Notice the times when you feel tempted to pressure your child to eat. Relax, take a deep breath, smile, and say to yourself "Oh well. His brain knows how much he needs to eat." Then go do something else to distract yourself.

The following behaviors are perfectly normal! Don't get scared into pressuring your child to eat when he does them.
  • refusing to eat a meal
  • eating a lot of food for a few weeks, then eating practically nothing for the next few weeks
  • refusing to eat certain foods
  • eating less than a sibling, neighbor kid, or cousin
  • being so excited by toys and people that he doesn't finish his meal
 What To Do Instead of Pressuring

To get your child to eat at mealtimes, try these techniques:
  • Sit down and eat the same food as your child.
  • Children often need to try a food many times before they like it.  Feed your child healthy foods for each meal, and be patient in the knowledge that they will probably eventually like them.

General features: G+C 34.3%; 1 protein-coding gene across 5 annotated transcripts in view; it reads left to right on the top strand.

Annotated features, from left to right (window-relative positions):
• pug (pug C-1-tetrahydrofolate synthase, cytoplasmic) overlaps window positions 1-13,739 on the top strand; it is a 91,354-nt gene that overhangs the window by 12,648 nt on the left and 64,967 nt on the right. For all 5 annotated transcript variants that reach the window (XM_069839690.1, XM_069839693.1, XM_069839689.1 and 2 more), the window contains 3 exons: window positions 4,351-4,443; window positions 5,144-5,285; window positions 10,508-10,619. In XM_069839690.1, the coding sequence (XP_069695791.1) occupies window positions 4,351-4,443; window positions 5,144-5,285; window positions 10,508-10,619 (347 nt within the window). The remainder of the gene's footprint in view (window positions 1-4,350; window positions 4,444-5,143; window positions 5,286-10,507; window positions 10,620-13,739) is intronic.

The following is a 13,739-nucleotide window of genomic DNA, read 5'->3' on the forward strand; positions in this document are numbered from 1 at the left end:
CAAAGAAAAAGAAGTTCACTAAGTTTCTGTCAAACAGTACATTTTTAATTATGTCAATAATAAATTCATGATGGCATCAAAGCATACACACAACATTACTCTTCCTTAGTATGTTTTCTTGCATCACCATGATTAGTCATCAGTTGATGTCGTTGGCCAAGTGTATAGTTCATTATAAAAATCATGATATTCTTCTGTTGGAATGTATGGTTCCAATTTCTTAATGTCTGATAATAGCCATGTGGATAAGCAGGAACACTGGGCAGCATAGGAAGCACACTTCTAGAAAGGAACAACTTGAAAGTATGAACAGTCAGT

• If your child is easily distracted, you can gently call his attention back to his food. Do this only occasionally, so that he does not feel pestered, and only do it when he's first starting his meal, so that he does not eat when he is no longer hungry.
  • Don't worry.
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Monday, March 5, 2012

How to Reward Kids for Eating Their Vegetables

Human beings, small and large, have a paradoxical attitude towards rewards. If you reward your child every time she draws a picture, she will like drawing less than if she gets no reward.

It's as if your child is thinking "If I have to be rewarded for drawing, it must not be very fun."

If you're paid to work, you may work hard because you want the money. But you won't go to work on Saturdays, even if your work is actually very fun.

Because of this quirk of human nature, researchers have often concluded that if you reward your child for eating vegetables, it will make her like them less.

However, a recent study has found that rewards may actually work after all.

Using Small Prizes as Rewards May Work

Researchers divided a group of parents with preschoolers into 3 conditions: